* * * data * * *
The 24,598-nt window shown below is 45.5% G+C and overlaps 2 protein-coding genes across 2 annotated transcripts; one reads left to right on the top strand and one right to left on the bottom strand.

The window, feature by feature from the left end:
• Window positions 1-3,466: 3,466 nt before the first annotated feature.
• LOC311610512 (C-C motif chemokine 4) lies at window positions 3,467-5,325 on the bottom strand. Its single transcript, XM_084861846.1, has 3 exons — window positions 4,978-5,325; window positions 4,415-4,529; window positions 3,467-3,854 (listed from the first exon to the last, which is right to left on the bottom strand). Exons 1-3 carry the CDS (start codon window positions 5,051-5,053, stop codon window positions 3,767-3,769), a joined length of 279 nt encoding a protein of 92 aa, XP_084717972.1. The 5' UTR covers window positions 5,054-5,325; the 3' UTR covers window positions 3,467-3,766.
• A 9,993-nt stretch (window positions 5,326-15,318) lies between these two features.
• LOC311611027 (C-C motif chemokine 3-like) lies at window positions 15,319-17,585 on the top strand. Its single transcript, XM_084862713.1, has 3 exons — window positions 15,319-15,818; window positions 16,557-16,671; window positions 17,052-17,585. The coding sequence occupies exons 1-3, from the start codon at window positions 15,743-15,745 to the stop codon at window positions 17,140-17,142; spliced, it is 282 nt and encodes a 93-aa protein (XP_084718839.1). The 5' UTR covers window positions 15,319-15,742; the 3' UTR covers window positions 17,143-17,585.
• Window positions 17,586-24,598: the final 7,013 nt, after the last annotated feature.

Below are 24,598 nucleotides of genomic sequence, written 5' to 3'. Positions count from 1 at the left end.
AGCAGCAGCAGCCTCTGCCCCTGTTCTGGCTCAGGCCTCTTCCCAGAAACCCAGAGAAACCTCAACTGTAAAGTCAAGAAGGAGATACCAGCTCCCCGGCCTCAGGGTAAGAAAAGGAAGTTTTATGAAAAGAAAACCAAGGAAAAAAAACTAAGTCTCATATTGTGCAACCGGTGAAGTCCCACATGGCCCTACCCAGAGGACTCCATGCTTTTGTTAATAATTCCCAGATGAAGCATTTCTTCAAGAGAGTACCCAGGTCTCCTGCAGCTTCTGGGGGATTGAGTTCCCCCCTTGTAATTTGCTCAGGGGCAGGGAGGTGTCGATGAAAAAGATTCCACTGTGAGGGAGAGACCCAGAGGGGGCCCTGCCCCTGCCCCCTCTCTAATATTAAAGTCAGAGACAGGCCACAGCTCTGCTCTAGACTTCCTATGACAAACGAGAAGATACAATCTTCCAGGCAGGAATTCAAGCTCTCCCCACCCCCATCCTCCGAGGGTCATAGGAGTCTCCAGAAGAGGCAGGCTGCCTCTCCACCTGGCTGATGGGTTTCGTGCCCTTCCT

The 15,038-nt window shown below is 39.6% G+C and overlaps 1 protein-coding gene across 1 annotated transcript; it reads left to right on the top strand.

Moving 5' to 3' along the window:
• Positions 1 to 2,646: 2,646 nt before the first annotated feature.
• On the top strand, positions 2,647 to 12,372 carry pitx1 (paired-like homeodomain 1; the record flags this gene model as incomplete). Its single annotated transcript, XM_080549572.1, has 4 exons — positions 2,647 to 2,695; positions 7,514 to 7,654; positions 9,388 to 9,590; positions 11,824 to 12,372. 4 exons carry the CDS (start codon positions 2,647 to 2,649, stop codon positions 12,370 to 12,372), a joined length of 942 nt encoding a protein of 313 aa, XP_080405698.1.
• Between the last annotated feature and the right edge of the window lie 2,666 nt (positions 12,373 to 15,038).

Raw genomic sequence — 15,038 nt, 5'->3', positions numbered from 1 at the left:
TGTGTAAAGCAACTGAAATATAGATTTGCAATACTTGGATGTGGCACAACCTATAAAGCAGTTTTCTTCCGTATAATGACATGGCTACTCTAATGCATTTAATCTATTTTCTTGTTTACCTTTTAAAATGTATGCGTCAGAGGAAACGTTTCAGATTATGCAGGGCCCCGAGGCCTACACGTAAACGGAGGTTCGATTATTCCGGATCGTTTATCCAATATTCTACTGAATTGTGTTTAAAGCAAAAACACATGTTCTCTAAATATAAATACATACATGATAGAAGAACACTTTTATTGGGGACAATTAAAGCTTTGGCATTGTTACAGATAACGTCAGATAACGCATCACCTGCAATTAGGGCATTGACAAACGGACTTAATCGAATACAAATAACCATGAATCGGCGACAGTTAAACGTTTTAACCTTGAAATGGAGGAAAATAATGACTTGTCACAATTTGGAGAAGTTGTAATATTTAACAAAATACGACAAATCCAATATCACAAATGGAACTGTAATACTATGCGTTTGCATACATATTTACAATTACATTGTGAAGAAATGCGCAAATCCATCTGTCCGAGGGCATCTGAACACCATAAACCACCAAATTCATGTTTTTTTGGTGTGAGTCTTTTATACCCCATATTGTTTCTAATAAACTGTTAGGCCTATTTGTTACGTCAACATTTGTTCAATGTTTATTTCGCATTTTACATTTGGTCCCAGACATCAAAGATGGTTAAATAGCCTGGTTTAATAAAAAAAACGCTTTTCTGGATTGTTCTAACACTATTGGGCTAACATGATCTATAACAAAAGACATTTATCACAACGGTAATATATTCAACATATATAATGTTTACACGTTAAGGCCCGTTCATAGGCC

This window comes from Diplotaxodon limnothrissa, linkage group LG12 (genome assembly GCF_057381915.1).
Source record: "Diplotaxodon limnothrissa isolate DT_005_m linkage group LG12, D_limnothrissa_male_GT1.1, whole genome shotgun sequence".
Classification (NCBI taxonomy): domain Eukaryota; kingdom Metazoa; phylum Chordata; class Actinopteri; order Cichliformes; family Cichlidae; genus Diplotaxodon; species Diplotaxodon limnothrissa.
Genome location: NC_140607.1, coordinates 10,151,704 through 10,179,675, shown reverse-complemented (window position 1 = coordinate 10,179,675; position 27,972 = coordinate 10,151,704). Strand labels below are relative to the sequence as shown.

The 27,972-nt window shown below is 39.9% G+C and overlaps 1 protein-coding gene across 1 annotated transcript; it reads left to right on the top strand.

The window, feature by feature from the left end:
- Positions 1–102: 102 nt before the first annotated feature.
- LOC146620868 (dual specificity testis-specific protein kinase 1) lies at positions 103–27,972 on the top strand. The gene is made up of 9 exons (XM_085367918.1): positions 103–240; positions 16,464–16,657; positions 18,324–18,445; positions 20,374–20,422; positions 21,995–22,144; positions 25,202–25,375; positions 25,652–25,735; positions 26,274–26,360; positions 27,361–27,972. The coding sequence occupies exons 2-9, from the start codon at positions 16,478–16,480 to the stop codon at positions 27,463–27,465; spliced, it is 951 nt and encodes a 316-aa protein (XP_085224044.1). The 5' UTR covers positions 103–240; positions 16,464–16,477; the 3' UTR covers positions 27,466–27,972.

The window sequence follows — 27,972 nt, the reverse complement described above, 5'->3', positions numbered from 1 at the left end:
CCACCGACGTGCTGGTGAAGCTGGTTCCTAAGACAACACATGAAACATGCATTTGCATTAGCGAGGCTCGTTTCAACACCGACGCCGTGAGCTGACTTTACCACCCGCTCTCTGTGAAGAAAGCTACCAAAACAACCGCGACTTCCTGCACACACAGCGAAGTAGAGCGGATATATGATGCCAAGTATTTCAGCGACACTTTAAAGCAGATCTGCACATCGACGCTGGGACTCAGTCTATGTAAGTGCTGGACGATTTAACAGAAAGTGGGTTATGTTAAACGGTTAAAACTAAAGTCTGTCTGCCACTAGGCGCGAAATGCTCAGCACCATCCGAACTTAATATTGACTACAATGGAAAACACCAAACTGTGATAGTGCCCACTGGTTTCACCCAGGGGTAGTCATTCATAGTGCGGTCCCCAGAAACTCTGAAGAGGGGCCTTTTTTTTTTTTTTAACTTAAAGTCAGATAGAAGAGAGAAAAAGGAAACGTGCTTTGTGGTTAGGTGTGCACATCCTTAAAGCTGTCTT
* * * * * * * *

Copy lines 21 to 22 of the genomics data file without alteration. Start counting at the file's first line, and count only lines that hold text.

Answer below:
The 27,972-nt window shown below is 39.9% G+C and overlaps 1 protein-coding gene across 1 annotated transcript; it reads left to right on the top strand.

The window, feature by feature from the left end: